The Monterrey Institute, Center for Nonproliferation Studies (CNS) reports that Iran possesses an undepleted chemical warfare stockpile, and a new generation of medium-range guided missiles that can reach targets in Israel, as well as US military installations in Iraq, Kuwait and Qatar. A recent CNS report, "A Preemptive Attack on Iran's Nuclear Facilities: Possible Consequences", warns that a preemptive attack is likely to result in the end with Iran redoubling its nuclear weapons program, creating an even more formidable opponent: "As the target of an unprovoked attack, Iran gains by pointing to justifications for escaping the constraints of the NPT, therefore becoming a much greater proliferation threat. Unrestrained, the Iranians will have the means and technology to eventually manufacture gas centrifuges and mine, mill, convert, and enrich uranium. Even under IAEA intrusive inspections, Iran has assembled more than 920 gas centrifuges, 120 of which were assembled in just two and a half months, between November 2003 and mid-January 2004. To enrich enough HEU to make one nuclear bomb requires running 750 gas centrifuges for one year. If Iran seceded from the NPT, and increased the size of its nuclear program, it would be able to manufacture and assemble many more gas centrifuges, and therefore rapidly enrich uranium. Once sufficient fissile material is obtained, designing a basic nuclear warhead can be easily accomplished. In the absence of intrusive inspections or threat of UN Security Council (UNSC) sanctions, the only way to prevent Iran from obtaining a nuclear weapons capability would be to occupy Iran, a very unlikely occurrence given the serious challenges already faced by the United States in a smaller, weaker Iraq." Iran already has a substantial stockpile of chemical and biological weapons upon which it could draw in the event of a conflict. See, CNS report "Chemical and Biological Weapons: Possession and Programs Past and Present", Ibid., that cites unclassified CIA reports indicating Iran has one of the largest Chemical Weapons (CW) programs in the developing world, including "stockpiled chemical weapons - including blister, blood, choking, and probably nerve agents, and the bombs and artillery shells to deliver them."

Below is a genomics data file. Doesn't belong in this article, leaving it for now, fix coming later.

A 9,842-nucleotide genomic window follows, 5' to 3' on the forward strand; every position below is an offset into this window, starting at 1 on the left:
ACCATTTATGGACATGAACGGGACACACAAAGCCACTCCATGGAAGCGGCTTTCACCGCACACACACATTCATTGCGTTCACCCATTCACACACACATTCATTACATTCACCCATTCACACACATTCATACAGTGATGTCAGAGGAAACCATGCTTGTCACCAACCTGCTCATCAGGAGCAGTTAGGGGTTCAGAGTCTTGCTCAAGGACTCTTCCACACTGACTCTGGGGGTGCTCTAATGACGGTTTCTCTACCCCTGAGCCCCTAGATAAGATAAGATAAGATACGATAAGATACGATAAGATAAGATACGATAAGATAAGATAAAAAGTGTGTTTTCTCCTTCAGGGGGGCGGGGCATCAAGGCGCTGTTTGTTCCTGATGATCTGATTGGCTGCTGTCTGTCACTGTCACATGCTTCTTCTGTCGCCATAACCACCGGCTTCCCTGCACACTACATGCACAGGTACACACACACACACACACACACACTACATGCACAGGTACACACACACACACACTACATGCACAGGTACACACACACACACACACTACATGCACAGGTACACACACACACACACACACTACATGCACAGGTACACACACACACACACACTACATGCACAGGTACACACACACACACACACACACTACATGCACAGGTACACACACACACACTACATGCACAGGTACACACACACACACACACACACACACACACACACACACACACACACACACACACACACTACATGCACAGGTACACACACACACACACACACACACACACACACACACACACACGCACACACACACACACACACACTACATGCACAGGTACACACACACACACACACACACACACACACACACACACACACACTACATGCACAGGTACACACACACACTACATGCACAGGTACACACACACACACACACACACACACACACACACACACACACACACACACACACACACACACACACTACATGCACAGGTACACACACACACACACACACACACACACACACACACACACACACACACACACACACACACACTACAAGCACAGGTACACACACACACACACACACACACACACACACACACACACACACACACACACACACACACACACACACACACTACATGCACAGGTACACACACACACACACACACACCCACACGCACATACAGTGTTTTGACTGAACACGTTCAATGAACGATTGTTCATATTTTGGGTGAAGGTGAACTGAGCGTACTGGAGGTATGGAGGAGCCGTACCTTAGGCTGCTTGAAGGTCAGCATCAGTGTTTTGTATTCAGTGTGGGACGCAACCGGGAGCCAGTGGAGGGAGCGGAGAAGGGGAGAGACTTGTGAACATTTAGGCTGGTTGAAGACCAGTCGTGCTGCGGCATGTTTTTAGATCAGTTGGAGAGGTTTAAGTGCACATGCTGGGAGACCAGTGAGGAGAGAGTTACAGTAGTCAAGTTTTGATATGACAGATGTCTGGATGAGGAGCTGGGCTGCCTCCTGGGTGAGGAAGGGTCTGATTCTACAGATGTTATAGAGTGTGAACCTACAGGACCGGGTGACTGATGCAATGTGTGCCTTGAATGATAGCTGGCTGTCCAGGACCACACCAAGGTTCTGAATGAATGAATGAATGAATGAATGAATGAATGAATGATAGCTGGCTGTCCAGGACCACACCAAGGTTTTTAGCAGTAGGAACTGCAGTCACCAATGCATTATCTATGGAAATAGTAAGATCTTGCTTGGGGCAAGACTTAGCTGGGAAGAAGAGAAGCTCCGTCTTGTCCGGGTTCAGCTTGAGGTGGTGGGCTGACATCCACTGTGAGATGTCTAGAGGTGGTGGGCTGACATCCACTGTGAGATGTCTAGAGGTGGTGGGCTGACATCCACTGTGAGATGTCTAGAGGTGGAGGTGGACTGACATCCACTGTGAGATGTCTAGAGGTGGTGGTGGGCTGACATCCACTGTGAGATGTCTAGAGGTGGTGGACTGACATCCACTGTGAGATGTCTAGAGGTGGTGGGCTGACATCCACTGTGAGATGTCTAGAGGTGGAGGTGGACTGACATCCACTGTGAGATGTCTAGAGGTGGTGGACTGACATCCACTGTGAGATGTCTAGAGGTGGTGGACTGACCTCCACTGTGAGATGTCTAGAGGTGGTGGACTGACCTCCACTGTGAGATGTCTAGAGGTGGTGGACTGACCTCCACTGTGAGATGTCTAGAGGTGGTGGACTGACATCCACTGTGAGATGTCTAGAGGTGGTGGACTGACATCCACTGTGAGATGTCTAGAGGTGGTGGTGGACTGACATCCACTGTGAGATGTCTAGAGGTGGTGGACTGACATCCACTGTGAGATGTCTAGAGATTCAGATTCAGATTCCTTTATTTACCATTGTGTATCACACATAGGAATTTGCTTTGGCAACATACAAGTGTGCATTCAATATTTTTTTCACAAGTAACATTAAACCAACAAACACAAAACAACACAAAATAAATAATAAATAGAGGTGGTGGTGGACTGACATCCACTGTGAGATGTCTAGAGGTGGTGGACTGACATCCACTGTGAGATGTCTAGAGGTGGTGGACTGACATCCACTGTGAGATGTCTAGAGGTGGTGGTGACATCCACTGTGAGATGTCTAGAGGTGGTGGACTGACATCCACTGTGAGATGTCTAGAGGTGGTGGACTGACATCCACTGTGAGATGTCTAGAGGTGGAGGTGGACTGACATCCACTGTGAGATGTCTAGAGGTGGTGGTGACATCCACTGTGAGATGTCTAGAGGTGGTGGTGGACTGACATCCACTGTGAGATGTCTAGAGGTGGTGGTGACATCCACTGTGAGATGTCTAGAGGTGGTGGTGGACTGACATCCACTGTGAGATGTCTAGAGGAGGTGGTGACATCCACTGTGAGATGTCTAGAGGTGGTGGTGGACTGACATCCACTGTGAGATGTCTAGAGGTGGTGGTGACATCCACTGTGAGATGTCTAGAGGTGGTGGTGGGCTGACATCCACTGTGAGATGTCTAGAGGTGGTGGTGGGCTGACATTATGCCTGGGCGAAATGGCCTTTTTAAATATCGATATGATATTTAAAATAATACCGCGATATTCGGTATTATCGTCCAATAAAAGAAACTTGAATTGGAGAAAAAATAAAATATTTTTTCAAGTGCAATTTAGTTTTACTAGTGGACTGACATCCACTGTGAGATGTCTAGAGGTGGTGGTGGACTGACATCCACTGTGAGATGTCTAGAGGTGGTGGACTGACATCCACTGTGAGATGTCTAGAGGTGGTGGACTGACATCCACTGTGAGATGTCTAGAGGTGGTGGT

For further information on Iran's WMD programs and capabilities, see the CNS country profile on the "Weapons of Mass Destruction in the Middle East" web page at